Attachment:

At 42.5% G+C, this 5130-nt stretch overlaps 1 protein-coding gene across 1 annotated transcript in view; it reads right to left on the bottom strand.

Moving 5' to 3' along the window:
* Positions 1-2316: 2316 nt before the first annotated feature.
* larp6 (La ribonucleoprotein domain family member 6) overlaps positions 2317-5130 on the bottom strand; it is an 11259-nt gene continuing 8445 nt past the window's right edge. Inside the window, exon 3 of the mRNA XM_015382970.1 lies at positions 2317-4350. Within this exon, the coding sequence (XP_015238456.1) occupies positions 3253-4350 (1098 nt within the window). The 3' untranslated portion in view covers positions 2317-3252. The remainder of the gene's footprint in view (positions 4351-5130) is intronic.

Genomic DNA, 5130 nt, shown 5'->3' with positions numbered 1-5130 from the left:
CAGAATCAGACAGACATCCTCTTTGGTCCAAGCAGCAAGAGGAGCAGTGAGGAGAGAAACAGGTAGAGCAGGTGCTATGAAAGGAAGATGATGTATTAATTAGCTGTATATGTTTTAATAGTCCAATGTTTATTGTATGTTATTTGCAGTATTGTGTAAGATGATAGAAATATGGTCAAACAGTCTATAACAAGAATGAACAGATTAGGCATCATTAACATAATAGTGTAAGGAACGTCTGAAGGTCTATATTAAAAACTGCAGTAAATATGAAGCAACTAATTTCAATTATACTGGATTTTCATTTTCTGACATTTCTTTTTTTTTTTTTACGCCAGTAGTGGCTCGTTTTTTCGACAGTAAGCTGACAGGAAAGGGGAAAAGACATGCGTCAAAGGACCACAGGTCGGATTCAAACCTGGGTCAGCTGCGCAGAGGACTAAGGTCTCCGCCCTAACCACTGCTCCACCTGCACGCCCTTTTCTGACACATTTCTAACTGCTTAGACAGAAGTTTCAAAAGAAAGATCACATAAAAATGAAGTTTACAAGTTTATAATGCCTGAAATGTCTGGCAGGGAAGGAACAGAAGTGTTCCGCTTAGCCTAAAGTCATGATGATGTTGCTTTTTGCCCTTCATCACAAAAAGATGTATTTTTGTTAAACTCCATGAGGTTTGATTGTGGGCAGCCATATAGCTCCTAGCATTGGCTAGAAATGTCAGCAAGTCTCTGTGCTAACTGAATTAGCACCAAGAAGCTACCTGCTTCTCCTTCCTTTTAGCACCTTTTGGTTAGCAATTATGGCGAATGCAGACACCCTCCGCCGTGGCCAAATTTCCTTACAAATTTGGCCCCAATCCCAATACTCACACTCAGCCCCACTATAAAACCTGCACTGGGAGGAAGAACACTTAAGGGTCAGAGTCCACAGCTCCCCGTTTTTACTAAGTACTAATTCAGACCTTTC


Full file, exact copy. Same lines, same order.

At 42.5% G+C, this 5130-nt stretch overlaps 1 protein-coding gene across 1 annotated transcript in view; it reads right to left on the bottom strand.

Moving 5' to 3' along the window:
* Positions 1-2316: 2316 nt before the first annotated feature.
* larp6 (La ribonucleoprotein domain family member 6) overlaps positions 2317-5130 on the bottom strand; it is an 11259-nt gene continuing 8445 nt past the window's right edge. Inside the window, exon 3 of the mRNA XM_015382970.1 lies at positions 2317-4350. Within this exon, the coding sequence (XP_015238456.1) occupies positions 3253-4350 (1098 nt within the window). The 3' untranslated portion in view covers positions 2317-3252. The remainder of the gene's footprint in view (positions 4351-5130) is intronic.

Genomic DNA, 5130 nt, shown 5'->3' with positions numbered 1-5130 from the left:
CAGAATCAGACAGACATCCTCTTTGGTCCAAGCAGCAAGAGGAGCAGTGAGGAGAGAAACAGGTAGAGCAGGTGCTATGAAAGGAAGATGATGTATTAATTAGCTGTATATGTTTTAATAGTCCAATGTTTATTGTATGTTATTTGCAGTATTGTGTAAGATGATAGAAATATGGTCAAACAGTCTATAACAAGAATGAACAGATTAGGCATCATTAACATAATAGTGTAAGGAACGTCTGAAGGTCTATATTAAAAACTGCAGTAAATATGAAGCAACTAATTTCAATTATACTGGATTTTCATTTTCTGACATTTCTTTTTTTTTTTTTACGCCAGTAGTGGCTCGTTTTTTCGACAGTAAGCTGACAGGAAAGGGGAAAAGACATGCGTCAAAGGACCACAGGTCGGATTCAAACCTGGGTCAGCTGCGCAGAGGACTAAGGTCTCCGCCCTAACCACTGCTCCACCTGCACGCCCTTTTCTGACACATTTCTAACTGCTTAGACAGAAGTTTCAAAAGAAAGATCACATAAAAATGAAGTTTACAAGTTTATAATGCCTGAAATGTCTGGCAGGGAAGGAACAGAAGTGTTCCGCTTAGCCTAAAGTCATGATGATGTTGCTTTTTGCCCTTCATCACAAAAAGATGTATTTTTGTTAAACTCCATGAGGTTTGATTGTGGGCAGCCATATAGCTCCTAGCATTGGCTAGAAATGTCAGCAAGTCTCTGTGCTAACTGAATTAGCACCAAGAAGCTACCTGCTTCTCCTTCCTTTTAGCACCTTTTGGTTAGCAATTATGGCGAATGCAGACACCCTCCGCCGTGGCCAAATTTCCTTACAAATTTGGCCCCAATCCCAATACTCACACTCAGCCCCACTATAAAACCTGCACTGGGAGGAAGAACACTTAAGGGTCAGAGTCCACAGCTCCCCGTTTTTACTAAGTACTAATTCAGACCTTTC